With more than a decade of experience in digital media, Lindsey Galloway has developed strategy and content for the world’s leading publishers, including Thomson-Reuters, BBC Worldwide, the Wall Street Journal, the New York Times, and AOL.
Moving overseas can seem like a costly proposition, at least with all the upfront expenses – but relocating to some cities can actually save you money in the long haul. According to the March 2014 Worldwide Cost of Living Index, completed twice a year by the Economist Intelligence Unit, affordable cities can be found on almost every continent. The report compares prices of 160 goods and services, from cars to bread to wine, across 131 cities.
A rise in global nationalism paired with a worldwide drop in oil prices has brought about significant shifts in the global economy over the past year. As a result of these developments, certain destinations that have long been some of the world’s most expensive have recently seen a decrease in their cost of living.
With its 26 million people, Delhi has been described as a microcosm of India, with trappings from the country’s many cultures, religions and traditions. Centuries of global trade, conquest and colonisation have made the city one of the world’s most multicultural. And residents who adapt to this ever-changing culture are embraced as fellow ‘Dilliwalas’ – the term residents often call themselves, originating from the phase ‘Dillwalo ki Dilli’, the place where the people with big hearts live.
Muck Rack makes it simple to find people, tweets, or articles that mention any name, keyword, company, hashtag etc. We've compiled this guide to help you make the most of your search.
Selecting a term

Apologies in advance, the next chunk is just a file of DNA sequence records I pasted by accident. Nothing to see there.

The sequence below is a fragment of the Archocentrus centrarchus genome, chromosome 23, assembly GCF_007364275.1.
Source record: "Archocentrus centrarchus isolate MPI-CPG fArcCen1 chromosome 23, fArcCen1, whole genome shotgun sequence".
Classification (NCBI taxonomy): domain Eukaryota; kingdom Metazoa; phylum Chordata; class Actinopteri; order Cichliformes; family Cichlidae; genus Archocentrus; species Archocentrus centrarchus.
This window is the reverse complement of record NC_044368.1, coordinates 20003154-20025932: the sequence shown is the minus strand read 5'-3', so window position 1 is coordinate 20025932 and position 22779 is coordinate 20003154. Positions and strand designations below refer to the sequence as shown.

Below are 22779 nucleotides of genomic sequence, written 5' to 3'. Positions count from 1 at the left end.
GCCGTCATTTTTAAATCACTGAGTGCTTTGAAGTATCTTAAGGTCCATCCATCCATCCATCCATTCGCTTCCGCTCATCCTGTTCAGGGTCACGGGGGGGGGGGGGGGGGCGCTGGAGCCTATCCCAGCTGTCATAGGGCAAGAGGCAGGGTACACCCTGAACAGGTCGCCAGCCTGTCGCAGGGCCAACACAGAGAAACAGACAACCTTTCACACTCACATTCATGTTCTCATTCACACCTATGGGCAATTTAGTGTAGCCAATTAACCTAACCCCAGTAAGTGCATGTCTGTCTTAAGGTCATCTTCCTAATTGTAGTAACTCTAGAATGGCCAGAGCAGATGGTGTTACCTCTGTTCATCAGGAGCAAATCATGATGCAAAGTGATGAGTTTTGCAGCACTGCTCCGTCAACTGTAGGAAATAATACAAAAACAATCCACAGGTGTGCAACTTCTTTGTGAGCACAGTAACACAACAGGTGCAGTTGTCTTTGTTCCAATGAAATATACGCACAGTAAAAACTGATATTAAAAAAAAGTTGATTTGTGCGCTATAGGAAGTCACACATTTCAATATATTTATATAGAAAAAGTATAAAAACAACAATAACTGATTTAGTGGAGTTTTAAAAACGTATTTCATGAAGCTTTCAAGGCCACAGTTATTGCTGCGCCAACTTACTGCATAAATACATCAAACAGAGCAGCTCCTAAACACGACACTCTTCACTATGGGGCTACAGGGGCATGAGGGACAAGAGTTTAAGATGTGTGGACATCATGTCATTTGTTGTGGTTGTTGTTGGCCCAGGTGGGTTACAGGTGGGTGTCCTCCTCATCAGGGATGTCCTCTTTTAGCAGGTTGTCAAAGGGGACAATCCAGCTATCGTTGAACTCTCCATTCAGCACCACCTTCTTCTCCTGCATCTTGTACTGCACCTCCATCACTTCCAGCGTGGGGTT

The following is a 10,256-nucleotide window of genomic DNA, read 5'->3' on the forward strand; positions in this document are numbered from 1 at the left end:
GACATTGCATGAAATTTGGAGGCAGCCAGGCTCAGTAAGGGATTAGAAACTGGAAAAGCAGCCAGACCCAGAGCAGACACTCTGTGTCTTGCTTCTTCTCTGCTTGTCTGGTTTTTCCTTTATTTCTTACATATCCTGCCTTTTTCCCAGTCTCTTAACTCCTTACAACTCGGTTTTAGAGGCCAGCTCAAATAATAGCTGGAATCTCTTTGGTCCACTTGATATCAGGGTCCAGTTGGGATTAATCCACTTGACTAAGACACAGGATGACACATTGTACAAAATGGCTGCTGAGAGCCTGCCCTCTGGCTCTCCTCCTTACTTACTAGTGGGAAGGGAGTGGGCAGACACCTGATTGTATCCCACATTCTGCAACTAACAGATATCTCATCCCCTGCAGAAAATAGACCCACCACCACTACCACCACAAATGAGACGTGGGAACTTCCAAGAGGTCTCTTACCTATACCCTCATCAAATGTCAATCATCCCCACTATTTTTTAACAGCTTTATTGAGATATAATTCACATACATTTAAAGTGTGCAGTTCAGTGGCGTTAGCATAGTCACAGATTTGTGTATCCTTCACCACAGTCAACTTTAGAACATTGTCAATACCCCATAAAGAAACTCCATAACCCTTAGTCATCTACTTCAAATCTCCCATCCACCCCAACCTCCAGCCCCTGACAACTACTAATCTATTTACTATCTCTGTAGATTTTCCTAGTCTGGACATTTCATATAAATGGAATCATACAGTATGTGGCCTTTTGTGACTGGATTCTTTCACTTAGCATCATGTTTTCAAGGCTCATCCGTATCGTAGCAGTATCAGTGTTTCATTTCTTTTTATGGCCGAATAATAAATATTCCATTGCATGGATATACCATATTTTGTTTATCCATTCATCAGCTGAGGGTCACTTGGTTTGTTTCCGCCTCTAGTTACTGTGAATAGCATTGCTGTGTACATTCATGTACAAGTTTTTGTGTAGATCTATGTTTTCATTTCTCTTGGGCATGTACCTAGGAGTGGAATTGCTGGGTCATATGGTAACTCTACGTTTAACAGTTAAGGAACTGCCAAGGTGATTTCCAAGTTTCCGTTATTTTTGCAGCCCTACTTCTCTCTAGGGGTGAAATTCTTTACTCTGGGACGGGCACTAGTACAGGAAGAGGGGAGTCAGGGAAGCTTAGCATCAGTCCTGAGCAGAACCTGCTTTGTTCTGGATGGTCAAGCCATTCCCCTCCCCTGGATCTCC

Start searching tweets, articles from media outlets, articles mentioned in tweets, journalists'
names, titles and bios with some suggested searches:
Companies or Topics (e.g. iPhone, Microsoft)
Phrases (e.g. "cloud computing") — use quotes to keep the terms together
Twitter handles (e.g. @username) — returns those who have mentioned or replied to
Names (e.g. "David Pogue")
Hashtags (e.g. #sxsw, #london2012)
Bio details (e.g. vegan, Olympics, father)
Muck Rack's Advanced Search allows for many boolean operators.
Find results that mention multiple specified terms, use AND or
+. For example, ensure each result contains both Elon Musk and Mark Zuckerberg by
searching Obama AND Romney or Obama + Romney.
Use the operators OR or , to broaden your search when you'd like either of
multiple terms to appear in results. (This is the default behavior of our search when no operators
are used.) For example, search for democrat OR republican to find results that refer to
Democrats and/or Republicans.
Use NOT or - to subtract results from your search. For
example, searching Disney will yield results about the Walt Disney Company as well as Walt Disney
World Resort. To exclude mentions of Disney World, search for Disney -World or Disney
When using one of these operators with a phrase, enclose it in quotation marks. For example, you can
find results about smartphones excluding Apple's iPhone 4S by searching smartphone -"iPhone
Exact case matching or punctuation
If you're searching for a brand name or keyword that relies on specific punctuation marks or capitalization, you can
find results that match your exact query by adding matchcase: before the keyword you're searching for, like matchcase:E*TRADE .
Use parentheses to separate multiple
boolean phrases. For example, to find journalists talking about having fun in Disney World or
Disneyland, search for ("disney world" OR disneyland) AND fun.
An asterisk can be used to search for any variation of a root word truncated by the asterisk. For example, searching for admin* will return results for administrator, administration, administer, administered, etc.
A near operator is an AND operator where you can control the distance between the words. You can vary the distance the near operation uses by adding a forward slash and number (between 0-99) such as strawberries NEAR/10 "whipped cream", which means the strawberries must exist within 10 words of "whipped cream".